Tuesday, June 02, 2009

The mighty Murtoa stick shed

Many year ago, when I was working for Museums Australia, I wrote about one of the wonders of Victoria, the Murtoa Stick Shed.

I was very pleased to see recently that Leigh Hammerton has hoisted a website in honour of this ‘found cathedral’. Let’s hope it helps gain a new life as a cultural centre of the Wimmera.

Friday, February 20, 2009

Help Nombeko leap over to Australia

From Pam Zeplin comes the following request:

Nombeko Rwaxa was one of the B&B hosts for the 2007 South Project Gathering in Soweto. She was an integral part of the supportive local community in Orlando, Soweto that made this event so successful.

Nombeko has also been professionally associated with the music world with figures such as the late Lucky Dube. She received a kidney transplant not long ago and successfully competed in the National Transplant Games in South Africa. This has qualified Nombeko to come to Australia and compete in the World Transplant Games at the Gold Coast  (Queensland) (August 22-30 2009), under the auspices of South African Transplant Sports Association (see attached letters and website www.transplantsports.org.za .

This association and its athletes are seeking sponsorship to attend these games. Individual as well as corporate sponsorship can be accepted. As a previous guest at her Zizwe Guesthouse in Orlando, Soweto Nombeko has asked me to help find sponsors for this life affirming project.

For further information Willie Uys, National Chairman, South African Transplant Sports Association (E-mail: info@transplantsports.org.za )

Wednesday, February 11, 2009

Getting to know wortabokarra

There are several days in summer when Melbourne is whipped by scorching northerly winds. They come in across the great deserts of the centre and bake this southerly city. They often bring with them the top soil of the Wimmera, and sometimes even ash from nearby bushfires.

Despite living with the curse – and dread – of this wind, we haven’t yet given it a name. While one-off cyclones are personified, this regular visitor remains anonymous. It’s as thought we haven’t yet settled into the land enough yet to have developed the acquaintance.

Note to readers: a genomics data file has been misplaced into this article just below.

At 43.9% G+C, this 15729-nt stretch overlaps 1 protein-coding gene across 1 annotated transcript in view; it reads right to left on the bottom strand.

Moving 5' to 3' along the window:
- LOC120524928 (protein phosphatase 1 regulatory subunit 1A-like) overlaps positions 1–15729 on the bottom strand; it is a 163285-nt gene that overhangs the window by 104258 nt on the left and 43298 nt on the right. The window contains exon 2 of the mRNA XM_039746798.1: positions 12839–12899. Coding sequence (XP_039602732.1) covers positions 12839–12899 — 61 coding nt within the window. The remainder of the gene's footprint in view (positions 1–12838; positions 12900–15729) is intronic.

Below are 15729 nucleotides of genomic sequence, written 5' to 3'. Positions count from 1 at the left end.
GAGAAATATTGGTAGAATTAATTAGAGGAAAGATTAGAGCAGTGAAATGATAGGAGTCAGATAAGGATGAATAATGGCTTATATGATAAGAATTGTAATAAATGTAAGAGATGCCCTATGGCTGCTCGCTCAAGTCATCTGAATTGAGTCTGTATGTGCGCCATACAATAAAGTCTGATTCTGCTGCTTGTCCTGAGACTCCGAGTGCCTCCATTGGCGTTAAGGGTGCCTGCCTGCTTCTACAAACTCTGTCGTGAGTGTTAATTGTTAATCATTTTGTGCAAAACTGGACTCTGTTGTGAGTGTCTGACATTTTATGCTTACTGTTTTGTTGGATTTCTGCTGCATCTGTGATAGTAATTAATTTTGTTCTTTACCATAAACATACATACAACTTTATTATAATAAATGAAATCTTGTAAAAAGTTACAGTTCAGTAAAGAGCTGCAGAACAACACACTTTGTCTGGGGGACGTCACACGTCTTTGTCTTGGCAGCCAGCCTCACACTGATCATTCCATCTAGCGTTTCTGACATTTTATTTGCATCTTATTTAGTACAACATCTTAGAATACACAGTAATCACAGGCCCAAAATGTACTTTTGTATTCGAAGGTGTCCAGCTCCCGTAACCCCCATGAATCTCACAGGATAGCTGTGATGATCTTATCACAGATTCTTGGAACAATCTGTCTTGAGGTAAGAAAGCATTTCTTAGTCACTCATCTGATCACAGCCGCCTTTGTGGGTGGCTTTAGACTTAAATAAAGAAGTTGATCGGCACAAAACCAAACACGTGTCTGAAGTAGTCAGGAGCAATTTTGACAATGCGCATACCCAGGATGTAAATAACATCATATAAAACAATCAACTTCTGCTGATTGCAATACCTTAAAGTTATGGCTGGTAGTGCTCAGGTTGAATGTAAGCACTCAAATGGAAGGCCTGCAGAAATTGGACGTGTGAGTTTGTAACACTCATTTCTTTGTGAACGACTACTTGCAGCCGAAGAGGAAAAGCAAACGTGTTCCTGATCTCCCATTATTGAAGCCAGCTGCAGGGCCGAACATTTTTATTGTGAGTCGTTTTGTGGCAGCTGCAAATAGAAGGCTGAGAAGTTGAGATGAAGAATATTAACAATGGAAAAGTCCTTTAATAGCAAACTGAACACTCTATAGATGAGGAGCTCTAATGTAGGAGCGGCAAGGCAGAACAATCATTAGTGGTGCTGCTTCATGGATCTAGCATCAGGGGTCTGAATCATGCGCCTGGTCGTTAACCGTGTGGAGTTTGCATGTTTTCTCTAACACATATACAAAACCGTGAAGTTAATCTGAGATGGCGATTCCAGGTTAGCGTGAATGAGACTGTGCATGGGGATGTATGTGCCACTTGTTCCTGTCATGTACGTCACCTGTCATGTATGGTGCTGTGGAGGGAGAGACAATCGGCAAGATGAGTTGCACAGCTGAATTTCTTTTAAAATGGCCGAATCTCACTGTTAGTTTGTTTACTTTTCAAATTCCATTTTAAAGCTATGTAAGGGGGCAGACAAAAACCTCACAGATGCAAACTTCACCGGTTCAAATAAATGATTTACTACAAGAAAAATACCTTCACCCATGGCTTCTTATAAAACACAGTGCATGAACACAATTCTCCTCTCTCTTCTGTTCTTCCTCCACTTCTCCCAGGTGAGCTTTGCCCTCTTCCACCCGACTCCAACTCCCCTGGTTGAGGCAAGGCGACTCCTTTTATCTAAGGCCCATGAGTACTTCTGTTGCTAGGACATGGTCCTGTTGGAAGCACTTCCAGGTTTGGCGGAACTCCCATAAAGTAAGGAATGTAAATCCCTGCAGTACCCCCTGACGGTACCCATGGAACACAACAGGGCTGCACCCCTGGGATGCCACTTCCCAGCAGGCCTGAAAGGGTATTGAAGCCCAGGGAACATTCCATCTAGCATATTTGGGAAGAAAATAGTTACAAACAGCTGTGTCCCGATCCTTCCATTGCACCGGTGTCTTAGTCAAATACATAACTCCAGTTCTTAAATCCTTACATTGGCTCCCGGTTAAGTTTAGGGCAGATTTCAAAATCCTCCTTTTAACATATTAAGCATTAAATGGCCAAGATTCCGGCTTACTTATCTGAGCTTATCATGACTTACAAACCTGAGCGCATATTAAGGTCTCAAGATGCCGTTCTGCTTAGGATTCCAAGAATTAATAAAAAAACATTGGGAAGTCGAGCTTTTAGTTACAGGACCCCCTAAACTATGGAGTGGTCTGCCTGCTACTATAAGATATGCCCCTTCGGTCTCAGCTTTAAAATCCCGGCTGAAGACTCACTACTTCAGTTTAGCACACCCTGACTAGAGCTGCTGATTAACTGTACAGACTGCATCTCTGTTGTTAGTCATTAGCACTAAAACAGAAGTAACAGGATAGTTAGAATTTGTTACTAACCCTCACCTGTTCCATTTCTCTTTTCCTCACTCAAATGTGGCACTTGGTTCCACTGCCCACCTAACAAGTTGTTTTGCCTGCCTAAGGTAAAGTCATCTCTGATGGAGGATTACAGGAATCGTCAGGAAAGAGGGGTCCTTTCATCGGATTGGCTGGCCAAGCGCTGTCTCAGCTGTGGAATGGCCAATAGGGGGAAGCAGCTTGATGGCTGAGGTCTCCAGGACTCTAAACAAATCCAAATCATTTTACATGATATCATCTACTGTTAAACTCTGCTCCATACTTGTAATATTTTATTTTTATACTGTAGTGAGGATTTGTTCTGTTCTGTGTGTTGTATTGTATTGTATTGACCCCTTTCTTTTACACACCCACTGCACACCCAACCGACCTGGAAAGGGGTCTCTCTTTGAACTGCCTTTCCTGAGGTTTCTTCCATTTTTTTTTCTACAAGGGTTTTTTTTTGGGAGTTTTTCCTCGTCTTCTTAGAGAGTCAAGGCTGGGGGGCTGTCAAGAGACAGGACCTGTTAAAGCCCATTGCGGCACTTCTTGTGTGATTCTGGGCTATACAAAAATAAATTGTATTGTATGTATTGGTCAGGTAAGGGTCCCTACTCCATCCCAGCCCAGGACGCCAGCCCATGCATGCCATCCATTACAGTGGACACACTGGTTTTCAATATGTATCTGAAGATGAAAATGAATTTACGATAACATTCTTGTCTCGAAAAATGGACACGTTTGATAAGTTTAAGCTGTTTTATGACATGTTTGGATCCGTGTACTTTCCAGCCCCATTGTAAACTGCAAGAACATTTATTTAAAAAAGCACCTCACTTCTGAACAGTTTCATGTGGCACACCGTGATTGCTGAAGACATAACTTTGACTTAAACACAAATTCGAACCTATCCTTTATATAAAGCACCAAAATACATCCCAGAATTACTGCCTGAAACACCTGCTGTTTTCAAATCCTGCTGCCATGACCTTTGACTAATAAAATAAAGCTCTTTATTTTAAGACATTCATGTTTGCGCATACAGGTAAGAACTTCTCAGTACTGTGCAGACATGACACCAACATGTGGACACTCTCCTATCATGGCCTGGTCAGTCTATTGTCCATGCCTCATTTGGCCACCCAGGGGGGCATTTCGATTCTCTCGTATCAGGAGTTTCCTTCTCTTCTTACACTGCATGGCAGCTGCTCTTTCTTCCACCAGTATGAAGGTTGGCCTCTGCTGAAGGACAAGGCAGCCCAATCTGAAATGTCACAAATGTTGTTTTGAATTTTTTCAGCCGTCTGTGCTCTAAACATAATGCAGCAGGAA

In Crikey, an Adelaide vertebrate palaeontologist Jim McNamara nominates the Kaurna word wortabokarra:

In 1840, Teichelmann and Schurmann, recorded its meaning as: "north-west wind; tempestuous weather". They also have bokarra: "northwesterly wind, which is very hot during summer and indicates a storm".

This is more like it.

What are the word's roots?

I am not a linguist, but the same book (available as a copy from Google) tells me that worta means "behind" and karra is the redgum tree with other meanings of high, sky and heaven.

Perhaps one response to the tragedy of Black Saturday would be a finally give this wind a name. If anything, it is likely to become a more regular visitor. It’s time we got onto speaking terms with it.

Sunday, February 08, 2009

Climate changed!


The day began with talk of gardens. We are moving into the post-Magnolia era. No longer can we ornament our homes with camellia-centric gardens, no more erect birch trees. It’s back to the natives.

In terms of the disaster, the Victorian bushfires and Melbourne’s inferno is relatively mild. Compared to the disasters that can strike other cities due to earthquakes, the lost of life was small. But there seemed something like a loss of innocence on this day. We can no longer pretend to be a piece of green Europe tucked away in the antipodes. Instead, we’re part of a big brown continent. We can’t escape the cruel logic of its weather.

It’s time to join Australia.